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This is an attempt to understand the psychology of the late 18th century Virginia gentry by exploring the writings of some of its more prominent male menbers. Lockridge culls his evidence from the commonplace books of Thomas Jefferson and William Byrd, in which the subjects collected jokes, quotations, and parables that they found to be particularly illuminative. While Lockridge acknowledges that the perspectives of two men cannot be wholly transferable to their entire class, he hopes that his subjects are representational enough that some insight into the general beliefs of the gentry can be found in their writings. However, by focusing on narrow periods in the authors' lives in a strictly constructed context, while adding a heavy dose of his own (questionable) psychoanalysis, Lockridge excludes much evidence that could provide a more balanced assesment of gentry values.
Lockridge rests his case on the belief that the personality failings of Jefferson and Byrd were somehow representational of a broad misogynistic conviction among upper-class Virginia men. While continuously undermining his own argument by admitting that among the scores of commonplaces he has read, he found nothing similar to the "misogynistic rage" uncovered in the writings of these two men, he is nonetheless certain that these aberrations were somehow deeply reflective of true patriarchal hatred for women. Despite the fact that his own sources make clear that these expressions of misogyny appeared in response to personal failures with women (Byrd was spurned in romance, and Jefferson was unhappily controlled by his mother during his rebellious teenage years) Lockridge argues that it is not enough to agree that these outbursts were reflective of bad personal experiences with women, but that we need to "understand what mental categories are invoked on such an occasion." Understanding what Lockridge means by this would be far more enlightening, however. He goes on to insist that because entries concerning women appear in the same time frame as those about power and rebellion, they must be indisputably connected in the authors' minds, despite the fact that the two men had much to say about these themes in other contexts.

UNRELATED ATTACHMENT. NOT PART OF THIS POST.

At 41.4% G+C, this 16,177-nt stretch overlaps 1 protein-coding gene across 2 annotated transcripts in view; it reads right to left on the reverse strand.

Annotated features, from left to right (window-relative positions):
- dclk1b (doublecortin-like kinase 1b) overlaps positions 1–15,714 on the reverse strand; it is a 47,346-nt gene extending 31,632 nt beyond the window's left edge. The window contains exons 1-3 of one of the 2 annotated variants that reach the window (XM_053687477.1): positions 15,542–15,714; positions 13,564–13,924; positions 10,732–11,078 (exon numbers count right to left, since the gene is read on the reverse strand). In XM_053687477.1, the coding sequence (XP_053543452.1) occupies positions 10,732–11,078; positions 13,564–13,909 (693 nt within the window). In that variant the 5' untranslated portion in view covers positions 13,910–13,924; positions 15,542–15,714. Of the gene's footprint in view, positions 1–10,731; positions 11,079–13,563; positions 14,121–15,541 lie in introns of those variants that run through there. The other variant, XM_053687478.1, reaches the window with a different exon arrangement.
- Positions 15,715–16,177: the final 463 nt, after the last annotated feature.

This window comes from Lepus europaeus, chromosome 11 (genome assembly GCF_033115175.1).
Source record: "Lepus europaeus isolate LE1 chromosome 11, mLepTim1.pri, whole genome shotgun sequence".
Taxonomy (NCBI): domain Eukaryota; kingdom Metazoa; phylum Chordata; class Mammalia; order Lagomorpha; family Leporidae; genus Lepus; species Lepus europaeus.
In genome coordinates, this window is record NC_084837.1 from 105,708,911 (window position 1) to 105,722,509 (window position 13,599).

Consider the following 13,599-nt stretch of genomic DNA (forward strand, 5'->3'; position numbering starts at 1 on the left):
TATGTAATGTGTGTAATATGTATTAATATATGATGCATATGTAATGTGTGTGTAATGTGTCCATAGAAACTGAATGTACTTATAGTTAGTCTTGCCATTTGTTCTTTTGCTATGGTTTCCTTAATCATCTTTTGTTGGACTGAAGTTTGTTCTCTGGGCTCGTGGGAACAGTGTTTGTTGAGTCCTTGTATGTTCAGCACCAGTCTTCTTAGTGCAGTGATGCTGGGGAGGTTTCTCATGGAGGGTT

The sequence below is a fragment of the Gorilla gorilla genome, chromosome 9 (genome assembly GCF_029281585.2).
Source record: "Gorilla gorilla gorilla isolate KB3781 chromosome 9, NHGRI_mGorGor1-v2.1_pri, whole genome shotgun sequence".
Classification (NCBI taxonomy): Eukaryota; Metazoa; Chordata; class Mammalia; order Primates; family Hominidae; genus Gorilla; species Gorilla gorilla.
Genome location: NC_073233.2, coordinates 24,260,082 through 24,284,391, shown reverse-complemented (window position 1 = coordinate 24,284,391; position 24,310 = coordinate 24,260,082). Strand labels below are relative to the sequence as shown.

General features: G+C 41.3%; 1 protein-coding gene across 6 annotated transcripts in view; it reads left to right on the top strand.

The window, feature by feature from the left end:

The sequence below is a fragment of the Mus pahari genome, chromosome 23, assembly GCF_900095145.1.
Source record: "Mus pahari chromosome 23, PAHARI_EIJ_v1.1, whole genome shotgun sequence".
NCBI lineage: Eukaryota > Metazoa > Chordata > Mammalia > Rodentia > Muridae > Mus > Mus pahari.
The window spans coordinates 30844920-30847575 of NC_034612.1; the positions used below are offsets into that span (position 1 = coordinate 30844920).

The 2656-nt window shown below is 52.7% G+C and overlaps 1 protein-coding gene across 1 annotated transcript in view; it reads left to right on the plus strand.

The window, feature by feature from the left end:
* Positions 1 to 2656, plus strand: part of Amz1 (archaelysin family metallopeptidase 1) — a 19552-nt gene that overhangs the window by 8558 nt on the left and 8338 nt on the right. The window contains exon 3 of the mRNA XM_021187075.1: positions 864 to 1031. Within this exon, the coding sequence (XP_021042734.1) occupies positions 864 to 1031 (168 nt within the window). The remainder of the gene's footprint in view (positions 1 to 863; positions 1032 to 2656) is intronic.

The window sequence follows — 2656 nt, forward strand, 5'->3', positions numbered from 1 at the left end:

Despite the problems in the work, the conclusions Lockridge ultimately draws about patriarchy are rather convincing, though more concrete evidence than he has presented would be required to prove them. He argues that rather than fearing women for their sexual or political power, it was economic control that most consternated gentrymen, as widows had the ability to control their own property (though Jefferson's attempts to change the legal code so that females could inherit property from their parents would seem to contradict the idea that he personally felt this way.)
Lockridge claims that the point of his study was simply to show that males were under pressure from women because female economic power had the potential to undermine male hegemony in controlling the structure of their newly created world. This is certainly a valid and interesting point; it is thus all the more unfortunate that the body of his essay does little to reinforce it.